Awesome question. Science recently made the connection with post partum depression and breast feeding. When our ancestors didn't breast feed an infant, that was because they were dead; thus, mothers who don't breast feed are more likely to be depressed. That leads me to believe that our brains are hard wired to fear death so much so that even the death of someone/thing else is crippling. Maybe it's because the loss of a human life effects the instinct to keep the species alive...
...Or in Heaven and subjected to Mormons for all eternity (according to South Park).
i'm not afraid of death for me or any one in my family. It has to happen at some point to everyone, and some people are better off dead than living lonely, suffering lives. Even though I don't believe in heaven or hell, i do think something has to happen with all the energy inside a person's body. So, i don't think that people are eternally gone when they die, i just believe that while their body is gone, their soul and energy isn't.
Well put Emma. From a purely scientific, quantum physics POV, I do not find it a big leap to wonder if some energy signature of, say, my deceased Uncle Jerry somehow tickles my own energy signature and there really is something to feeling his presence.

When I drive over Glen Canyon Dam and put my hand out to 'feel' the energy of the Colorado River, its history, and the peoples who have lived and died here, that's what I'm feeling for. Maybe it's all in my mind, but maybe with so much happening in and around the river through time there really is some particle of a distant ancestor connecting with some particle in me to say hi. Either way, that's where I feel my comfort; from this Universe our atoms came together to form us and into this Universe our atoms are constantly being recirculated!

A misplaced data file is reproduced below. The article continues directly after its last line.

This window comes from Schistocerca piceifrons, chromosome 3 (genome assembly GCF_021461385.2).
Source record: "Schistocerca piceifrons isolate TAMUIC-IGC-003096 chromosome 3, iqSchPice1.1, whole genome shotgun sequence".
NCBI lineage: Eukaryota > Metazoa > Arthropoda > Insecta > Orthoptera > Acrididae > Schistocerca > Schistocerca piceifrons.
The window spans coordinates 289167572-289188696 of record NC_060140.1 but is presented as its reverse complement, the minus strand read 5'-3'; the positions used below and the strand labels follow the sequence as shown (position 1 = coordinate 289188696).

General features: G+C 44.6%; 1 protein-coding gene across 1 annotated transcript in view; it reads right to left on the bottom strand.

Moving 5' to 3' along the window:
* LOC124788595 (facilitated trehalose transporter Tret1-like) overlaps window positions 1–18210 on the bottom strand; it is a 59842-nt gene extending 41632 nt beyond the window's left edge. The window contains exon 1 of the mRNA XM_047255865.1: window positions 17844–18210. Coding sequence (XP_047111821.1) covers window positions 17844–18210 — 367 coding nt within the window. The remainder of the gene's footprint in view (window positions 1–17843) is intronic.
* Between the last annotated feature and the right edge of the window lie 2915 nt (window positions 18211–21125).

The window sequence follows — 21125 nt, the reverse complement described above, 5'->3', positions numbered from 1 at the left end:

exactly. its like a big recycling project going on throughout the universe and infinity.
Wow - you may have just talked me into buying that book!
When people turn to religion to comfort them during that difficult time, does Jesus (Allah, Yaweh, etc.) walk in the door with that person’s loved one and say “here you go my child”? NO! So what good does an empty promise do? Just because you can hope and wish that they’re up there waiting for you, doesn’t make it all better. Have you ever been to a religious funeral where people were told that their loved one is up in Heaven now waiting for them and everyone stops crying and said “oh, well that’s great then, never mind”? No. Losing a loved one sucks no matter what you believe happens to them when they go. There’s no comfort in religion that you can’t get from within yourself. I think the appeal to the religious healing process is that you have a gazillion people hugging you telling you it will be ok. You can totally get that from the loved ones who are still around. Like most other people said on this thread, you just need to accept that they are gone and cherish the memories of the good times.
I have lost half a dozen people I know to suicide. I have lost half a dozen people due to illness. There have been a couple that have died from drowning accidents.

I deal with it like a loss. I grieve and grieve hard. I cry, and scream, and vent, and kick and punch for the sheer stupidity of it all. And when the sadness goes, which it eventually always does, I remember. I remember the love, the sharing, caring, and connection.

I think the ones that don't mind or don't think about it, have yet to experience it.